His friends, a collection of young and old men, have gathered at a corner and one of them is squatting busily trying to scrape off the five-pointed star, the blue and yellow emblem of the ruling party, from a tattered flag. The others are exchanging and trying on more decorative articles of green, yellow and red colours to add to their costumes.
Almost everyone is attired in T-shirts bearing the photograph of the new leader. The green, yellow and red colours are worn by most as wristbands, necklaces, earrings, hats, scarfs and as wraps over their shoulders and arms.
The friends finally assemble and start the march down Bennin Street and walk to Menelik Square where a carnival atmosphere awaits them.Here, the square is teeming with hawkers and marchers selling and buying Abiy’s T-shirts, photographs and small plastic maps of Ethiopia painted with the colours of the flag.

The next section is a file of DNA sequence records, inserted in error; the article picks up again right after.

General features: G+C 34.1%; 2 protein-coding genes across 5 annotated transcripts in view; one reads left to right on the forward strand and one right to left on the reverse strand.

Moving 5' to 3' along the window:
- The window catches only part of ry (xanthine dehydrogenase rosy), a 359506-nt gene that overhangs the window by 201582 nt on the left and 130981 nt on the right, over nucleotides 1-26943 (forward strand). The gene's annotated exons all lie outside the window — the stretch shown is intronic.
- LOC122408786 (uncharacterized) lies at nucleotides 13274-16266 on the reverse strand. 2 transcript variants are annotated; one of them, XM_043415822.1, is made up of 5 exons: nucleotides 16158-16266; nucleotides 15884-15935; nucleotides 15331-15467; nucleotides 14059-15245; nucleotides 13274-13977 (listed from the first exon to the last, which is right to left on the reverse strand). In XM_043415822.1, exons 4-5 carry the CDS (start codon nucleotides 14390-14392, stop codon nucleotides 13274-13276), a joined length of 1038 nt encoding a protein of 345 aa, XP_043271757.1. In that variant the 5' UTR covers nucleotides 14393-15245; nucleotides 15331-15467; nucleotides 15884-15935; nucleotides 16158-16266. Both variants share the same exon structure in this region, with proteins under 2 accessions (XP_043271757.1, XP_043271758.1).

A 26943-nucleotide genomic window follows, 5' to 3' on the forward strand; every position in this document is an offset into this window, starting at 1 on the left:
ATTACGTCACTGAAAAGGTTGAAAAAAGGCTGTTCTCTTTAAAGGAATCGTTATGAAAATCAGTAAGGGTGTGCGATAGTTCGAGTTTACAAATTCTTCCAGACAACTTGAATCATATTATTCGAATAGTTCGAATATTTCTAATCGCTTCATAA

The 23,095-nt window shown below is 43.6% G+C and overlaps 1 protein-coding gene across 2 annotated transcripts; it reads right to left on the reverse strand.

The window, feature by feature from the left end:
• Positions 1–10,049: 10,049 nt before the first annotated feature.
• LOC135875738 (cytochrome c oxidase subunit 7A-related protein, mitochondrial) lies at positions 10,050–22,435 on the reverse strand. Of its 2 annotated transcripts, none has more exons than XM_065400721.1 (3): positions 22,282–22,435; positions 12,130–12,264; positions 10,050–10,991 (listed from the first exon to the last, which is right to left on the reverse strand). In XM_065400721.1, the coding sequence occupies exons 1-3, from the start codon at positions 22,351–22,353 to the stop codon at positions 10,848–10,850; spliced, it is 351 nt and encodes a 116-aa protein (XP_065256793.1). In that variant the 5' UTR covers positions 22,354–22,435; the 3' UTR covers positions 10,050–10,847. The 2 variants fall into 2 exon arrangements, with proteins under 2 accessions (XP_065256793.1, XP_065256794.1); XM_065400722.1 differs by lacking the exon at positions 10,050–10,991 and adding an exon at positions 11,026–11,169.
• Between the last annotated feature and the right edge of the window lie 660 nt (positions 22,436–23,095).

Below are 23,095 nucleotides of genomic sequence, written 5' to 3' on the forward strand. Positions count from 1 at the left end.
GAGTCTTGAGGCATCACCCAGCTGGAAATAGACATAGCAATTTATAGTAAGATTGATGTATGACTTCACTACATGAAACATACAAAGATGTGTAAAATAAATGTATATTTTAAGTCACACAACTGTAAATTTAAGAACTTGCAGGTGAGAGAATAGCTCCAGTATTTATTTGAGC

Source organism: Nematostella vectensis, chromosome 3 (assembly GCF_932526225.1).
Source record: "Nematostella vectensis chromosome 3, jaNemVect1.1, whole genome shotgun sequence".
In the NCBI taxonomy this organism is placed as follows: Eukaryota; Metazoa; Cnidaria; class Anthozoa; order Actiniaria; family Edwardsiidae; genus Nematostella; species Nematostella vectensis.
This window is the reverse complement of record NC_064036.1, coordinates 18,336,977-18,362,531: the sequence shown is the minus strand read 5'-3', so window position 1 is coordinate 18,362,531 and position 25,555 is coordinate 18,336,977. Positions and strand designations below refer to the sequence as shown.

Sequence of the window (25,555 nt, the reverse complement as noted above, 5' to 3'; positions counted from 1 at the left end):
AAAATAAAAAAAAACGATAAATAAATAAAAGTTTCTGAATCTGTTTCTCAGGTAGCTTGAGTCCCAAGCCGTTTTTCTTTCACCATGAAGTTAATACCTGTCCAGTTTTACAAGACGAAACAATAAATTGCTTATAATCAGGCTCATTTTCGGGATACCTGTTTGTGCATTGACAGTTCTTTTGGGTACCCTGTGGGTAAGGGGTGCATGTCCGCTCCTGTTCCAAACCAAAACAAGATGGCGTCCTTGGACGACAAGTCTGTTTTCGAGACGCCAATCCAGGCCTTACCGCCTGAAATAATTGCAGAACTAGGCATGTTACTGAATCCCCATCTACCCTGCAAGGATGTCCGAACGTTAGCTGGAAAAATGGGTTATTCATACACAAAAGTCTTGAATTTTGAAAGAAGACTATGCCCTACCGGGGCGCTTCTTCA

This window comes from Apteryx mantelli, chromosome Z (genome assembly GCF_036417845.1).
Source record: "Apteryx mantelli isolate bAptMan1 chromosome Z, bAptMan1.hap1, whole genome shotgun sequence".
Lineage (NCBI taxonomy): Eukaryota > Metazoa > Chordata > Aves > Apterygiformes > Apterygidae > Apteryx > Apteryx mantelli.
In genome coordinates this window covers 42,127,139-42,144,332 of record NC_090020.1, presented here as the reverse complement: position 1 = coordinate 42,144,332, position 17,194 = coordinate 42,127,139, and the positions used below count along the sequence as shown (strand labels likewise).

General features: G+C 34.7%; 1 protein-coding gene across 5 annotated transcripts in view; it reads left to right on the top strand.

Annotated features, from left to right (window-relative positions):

Merchandise bearing the five-pointed star is quickly discarded, and the call around the vendors is, “give me the one without the star. Give me that one that has no star.”
The group takes a shortcut on a side street, enter the Arada Building through the back and go down the stairs where hundreds of other marchers join them. By the time they emerge out of the building, spill on to Arbeynoch Street and cross over to Churchill Avenue the crowd has multiplied to thousands of people.
The road fills up slowly with hordes of people that arrive from the side streets of Cunningham, General Wingate, Gaston and Colson and link up with the rolling mass of humanity in motion. At Tewodros Square the march slackens down to a crawl as the assembly of old, young, women, men and children converge, and the revelry and merriment erupt into an ethereal experience.